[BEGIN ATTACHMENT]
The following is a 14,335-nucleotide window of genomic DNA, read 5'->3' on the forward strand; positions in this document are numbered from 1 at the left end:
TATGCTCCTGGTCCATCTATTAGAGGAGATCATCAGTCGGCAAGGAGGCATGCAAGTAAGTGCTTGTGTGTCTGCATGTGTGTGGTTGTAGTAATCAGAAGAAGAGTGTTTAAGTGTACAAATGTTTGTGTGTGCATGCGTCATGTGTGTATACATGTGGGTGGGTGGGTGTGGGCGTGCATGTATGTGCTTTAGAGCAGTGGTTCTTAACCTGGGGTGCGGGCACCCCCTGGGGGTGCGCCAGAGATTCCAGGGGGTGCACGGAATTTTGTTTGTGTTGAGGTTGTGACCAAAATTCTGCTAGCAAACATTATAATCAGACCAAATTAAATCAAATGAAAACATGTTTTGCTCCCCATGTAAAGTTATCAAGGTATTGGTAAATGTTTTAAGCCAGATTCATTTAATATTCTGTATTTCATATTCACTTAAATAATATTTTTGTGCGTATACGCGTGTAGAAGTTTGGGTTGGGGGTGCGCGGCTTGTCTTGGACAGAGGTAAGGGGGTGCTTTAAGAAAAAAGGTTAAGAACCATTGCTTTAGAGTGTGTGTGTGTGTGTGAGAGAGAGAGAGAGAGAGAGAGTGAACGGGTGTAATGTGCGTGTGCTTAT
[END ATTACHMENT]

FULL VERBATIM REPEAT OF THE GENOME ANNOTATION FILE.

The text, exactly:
The following is a 14,335-nucleotide window of genomic DNA, read 5'->3' on the forward strand; positions in this document are numbered from 1 at the left end:
TATGCTCCTGGTCCATCTATTAGAGGAGATCATCAGTCGGCAAGGAGGCATGCAAGTAAGTGCTTGTGTGTCTGCATGTGTGTGGTTGTAGTAATCAGAAGAAGAGTGTTTAAGTGTACAAATGTTTGTGTGTGCATGCGTCATGTGTGTATACATGTGGGTGGGTGGGTGTGGGCGTGCATGTATGTGCTTTAGAGCAGTGGTTCTTAACCTGGGGTGCGGGCACCCCCTGGGGGTGCGCCAGAGATTCCAGGGGGTGCACGGAATTTTGTTTGTGTTGAGGTTGTGACCAAAATTCTGCTAGCAAACATTATAATCAGACCAAATTAAATCAAATGAAAACATGTTTTGCTCCCCATGTAAAGTTATCAAGGTATTGGTAAATGTTTTAAGCCAGATTCATTTAATATTCTGTATTTCATATTCACTTAAATAATATTTTTGTGCGTATACGCGTGTAGAAGTTTGGGTTGGGGGTGCGCGGCTTGTCTTGGACAGAGGTAAGGGGGTGCTTTAAGAAAAAAGGTTAAGAACCATTGCTTTAGAGTGTGTGTGTGTGTGTGAGAGAGAGAGAGAGAGAGAGAGTGAACGGGTGTAATGTGCGTGTGCTTAT